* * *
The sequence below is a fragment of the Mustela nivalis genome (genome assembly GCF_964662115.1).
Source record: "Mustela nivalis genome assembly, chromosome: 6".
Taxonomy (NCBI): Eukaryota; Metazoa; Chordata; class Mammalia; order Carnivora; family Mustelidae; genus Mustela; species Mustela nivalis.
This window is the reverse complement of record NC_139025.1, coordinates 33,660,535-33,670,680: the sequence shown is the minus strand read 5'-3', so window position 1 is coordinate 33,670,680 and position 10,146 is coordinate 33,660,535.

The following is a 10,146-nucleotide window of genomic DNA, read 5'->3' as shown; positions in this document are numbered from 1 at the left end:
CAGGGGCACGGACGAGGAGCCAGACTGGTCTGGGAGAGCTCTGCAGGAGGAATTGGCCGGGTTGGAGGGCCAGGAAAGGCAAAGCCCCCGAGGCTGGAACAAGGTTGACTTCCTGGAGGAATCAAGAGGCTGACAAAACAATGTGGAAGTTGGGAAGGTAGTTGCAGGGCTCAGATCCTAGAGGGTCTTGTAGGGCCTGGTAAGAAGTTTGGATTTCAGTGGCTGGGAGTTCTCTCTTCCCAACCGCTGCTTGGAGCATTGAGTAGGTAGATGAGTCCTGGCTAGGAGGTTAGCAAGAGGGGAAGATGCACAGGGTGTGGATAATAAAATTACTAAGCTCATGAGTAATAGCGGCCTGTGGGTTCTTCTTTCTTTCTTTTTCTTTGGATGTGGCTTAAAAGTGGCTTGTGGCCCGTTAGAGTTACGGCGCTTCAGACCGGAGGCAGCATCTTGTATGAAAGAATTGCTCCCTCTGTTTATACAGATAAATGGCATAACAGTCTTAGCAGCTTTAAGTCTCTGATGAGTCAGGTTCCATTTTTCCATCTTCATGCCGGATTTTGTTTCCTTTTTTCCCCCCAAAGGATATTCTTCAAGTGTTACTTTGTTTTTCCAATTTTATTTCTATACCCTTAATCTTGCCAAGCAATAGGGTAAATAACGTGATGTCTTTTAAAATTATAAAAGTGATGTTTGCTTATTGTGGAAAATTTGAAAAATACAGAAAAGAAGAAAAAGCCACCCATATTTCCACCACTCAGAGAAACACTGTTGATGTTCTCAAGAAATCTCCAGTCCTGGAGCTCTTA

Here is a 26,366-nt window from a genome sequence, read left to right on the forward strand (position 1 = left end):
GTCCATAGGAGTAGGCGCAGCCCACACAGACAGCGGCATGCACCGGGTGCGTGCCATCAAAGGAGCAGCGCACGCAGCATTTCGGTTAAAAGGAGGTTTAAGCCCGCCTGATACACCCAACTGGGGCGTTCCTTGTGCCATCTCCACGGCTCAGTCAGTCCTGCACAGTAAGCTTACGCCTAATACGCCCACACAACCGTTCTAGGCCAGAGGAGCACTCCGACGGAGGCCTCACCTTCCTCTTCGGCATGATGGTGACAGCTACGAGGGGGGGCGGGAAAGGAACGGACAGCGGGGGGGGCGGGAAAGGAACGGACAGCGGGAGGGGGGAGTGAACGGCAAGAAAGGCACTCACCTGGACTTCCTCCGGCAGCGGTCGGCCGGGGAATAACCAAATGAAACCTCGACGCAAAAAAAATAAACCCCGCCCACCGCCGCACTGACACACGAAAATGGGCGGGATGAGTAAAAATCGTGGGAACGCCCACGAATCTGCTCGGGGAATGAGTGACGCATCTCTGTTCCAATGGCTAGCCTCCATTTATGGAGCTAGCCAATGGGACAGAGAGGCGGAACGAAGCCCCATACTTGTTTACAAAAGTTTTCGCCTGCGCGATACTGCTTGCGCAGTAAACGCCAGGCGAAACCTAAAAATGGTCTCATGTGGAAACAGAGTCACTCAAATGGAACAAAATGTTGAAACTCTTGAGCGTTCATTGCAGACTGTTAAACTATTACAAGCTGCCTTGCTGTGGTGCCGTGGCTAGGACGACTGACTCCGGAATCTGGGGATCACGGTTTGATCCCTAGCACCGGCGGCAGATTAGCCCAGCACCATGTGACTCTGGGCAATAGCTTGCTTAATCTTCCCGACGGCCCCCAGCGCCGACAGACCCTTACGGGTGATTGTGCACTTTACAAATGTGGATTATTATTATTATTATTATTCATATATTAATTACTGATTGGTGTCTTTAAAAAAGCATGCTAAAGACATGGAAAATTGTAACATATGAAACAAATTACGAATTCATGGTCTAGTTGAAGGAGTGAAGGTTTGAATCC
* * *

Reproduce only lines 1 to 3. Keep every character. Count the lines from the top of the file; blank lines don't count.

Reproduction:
The sequence below is a fragment of the Mustela nivalis genome (genome assembly GCF_964662115.1).
Source record: "Mustela nivalis genome assembly, chromosome: 6".
Taxonomy (NCBI): Eukaryota; Metazoa; Chordata; class Mammalia; order Carnivora; family Mustelidae; genus Mustela; species Mustela nivalis.